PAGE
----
Life is not fair, based on circumstances, some are wont to say. The same way it is easy for a magistrate to convict and sentence a hungry goat-napper to six months in prison with no option of fine, likewise it is equally easy for a judge to grant a billionaire looter or highly-placed corrupt convict six months suspended jail sentence after parting with a chunky part of the stolen loot. Both instances have happened in Nigeria before, and both are most likely to happen again.
Back when this reporter was a judiciary reporter at the Lagos High Court in Ikeja division, he observed how the high and mighty virtually â€˜got away with murderâ€™ at the courts. Among the fabled EFCC corruption cases which reportedly ended in favourable plea bargains were a top police boss and a female bank chief, where both were let off the hook after relinquishing large portions of their pay to the government, through the anti-corruption agency.
Now although the scale of corruption has risen dramatically, the preference of the government and some foreign anti-corruption organisations is to prevent corruption before it happens, and when it does occur, to resolve the cases or trials in the quickest manner possible, without â€˜wasting the time of courtâ€™ or the tax-payersâ€™ money, rather than apply serious punishment.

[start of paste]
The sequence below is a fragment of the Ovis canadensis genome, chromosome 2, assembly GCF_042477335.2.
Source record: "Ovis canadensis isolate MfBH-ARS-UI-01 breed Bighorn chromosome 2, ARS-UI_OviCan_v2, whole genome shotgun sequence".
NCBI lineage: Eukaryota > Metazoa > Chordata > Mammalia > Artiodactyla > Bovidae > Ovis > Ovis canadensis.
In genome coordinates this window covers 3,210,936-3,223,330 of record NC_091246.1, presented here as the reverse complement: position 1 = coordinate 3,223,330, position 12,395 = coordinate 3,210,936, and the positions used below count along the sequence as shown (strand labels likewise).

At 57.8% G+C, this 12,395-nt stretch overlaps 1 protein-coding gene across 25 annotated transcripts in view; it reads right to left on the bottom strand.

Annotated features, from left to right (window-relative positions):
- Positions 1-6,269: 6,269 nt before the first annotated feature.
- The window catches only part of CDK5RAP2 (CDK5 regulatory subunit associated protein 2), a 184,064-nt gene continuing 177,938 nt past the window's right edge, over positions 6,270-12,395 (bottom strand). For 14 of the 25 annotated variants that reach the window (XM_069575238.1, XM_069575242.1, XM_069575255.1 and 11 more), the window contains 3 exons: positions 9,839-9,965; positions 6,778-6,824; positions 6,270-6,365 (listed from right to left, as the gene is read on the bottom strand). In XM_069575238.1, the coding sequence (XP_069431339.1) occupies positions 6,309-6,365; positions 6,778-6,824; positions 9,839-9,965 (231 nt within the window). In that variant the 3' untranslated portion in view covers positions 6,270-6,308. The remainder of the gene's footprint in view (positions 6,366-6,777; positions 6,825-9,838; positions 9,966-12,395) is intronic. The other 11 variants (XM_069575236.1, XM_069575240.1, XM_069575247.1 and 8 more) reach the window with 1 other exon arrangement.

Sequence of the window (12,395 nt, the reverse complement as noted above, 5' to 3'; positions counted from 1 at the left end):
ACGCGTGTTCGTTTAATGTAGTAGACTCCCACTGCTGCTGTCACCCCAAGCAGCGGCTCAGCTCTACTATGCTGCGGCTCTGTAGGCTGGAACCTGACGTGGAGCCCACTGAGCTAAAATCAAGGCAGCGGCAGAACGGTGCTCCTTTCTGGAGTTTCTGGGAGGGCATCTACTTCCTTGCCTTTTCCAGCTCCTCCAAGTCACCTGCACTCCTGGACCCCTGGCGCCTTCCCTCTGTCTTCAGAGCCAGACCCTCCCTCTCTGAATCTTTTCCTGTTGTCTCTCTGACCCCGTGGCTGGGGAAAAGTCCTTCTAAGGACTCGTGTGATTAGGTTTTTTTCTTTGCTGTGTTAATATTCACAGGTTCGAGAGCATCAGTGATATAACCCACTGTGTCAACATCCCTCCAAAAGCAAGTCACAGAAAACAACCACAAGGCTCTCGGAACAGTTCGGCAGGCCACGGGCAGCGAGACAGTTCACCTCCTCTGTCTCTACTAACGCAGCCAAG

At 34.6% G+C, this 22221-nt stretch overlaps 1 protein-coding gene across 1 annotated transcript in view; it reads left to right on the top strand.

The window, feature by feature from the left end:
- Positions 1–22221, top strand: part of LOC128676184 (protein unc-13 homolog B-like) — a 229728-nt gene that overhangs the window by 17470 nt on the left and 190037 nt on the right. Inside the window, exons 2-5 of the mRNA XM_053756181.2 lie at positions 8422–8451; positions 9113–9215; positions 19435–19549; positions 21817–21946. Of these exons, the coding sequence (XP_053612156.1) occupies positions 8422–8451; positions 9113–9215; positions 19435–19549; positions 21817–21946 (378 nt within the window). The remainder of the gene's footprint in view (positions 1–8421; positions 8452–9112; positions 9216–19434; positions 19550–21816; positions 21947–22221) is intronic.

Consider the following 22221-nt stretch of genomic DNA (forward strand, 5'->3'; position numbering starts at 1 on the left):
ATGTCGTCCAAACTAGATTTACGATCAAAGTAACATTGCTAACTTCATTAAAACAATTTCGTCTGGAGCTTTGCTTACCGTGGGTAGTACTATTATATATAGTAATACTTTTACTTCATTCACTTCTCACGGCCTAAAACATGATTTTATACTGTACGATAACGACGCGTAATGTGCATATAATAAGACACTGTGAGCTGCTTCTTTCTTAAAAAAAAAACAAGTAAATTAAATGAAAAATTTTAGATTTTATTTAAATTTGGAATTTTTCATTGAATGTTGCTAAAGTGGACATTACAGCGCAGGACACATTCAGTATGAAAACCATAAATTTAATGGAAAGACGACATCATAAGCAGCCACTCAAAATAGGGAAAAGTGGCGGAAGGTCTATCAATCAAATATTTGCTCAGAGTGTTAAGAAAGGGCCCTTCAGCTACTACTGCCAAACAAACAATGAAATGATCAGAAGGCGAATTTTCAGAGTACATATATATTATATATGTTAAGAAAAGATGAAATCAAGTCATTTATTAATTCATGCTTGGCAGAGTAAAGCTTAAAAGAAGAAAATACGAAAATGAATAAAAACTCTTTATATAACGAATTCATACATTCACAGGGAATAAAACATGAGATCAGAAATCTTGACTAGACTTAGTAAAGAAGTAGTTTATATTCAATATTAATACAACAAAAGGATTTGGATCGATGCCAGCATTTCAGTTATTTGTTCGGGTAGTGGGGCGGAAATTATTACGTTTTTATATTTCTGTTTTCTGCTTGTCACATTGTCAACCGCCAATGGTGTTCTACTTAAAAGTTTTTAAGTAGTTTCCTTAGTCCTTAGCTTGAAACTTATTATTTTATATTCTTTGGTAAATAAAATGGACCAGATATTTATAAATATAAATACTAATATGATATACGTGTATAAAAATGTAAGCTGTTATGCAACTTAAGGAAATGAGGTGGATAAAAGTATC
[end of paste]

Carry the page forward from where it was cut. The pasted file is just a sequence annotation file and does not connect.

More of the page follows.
Given the penchant of those top officials involved in high-profile corruption cases to delay the court proceedings through incessant adjournments and other frivolous processes, plea bargain seems a cost-effective strategy. But what is good for the goose is also good for the gander; for example asking a goat thief to do menial work for the owner of the stolen goat for six months instead of jail time. That may help balance a lopsided justice system…just pondering
- Abimbola Akosile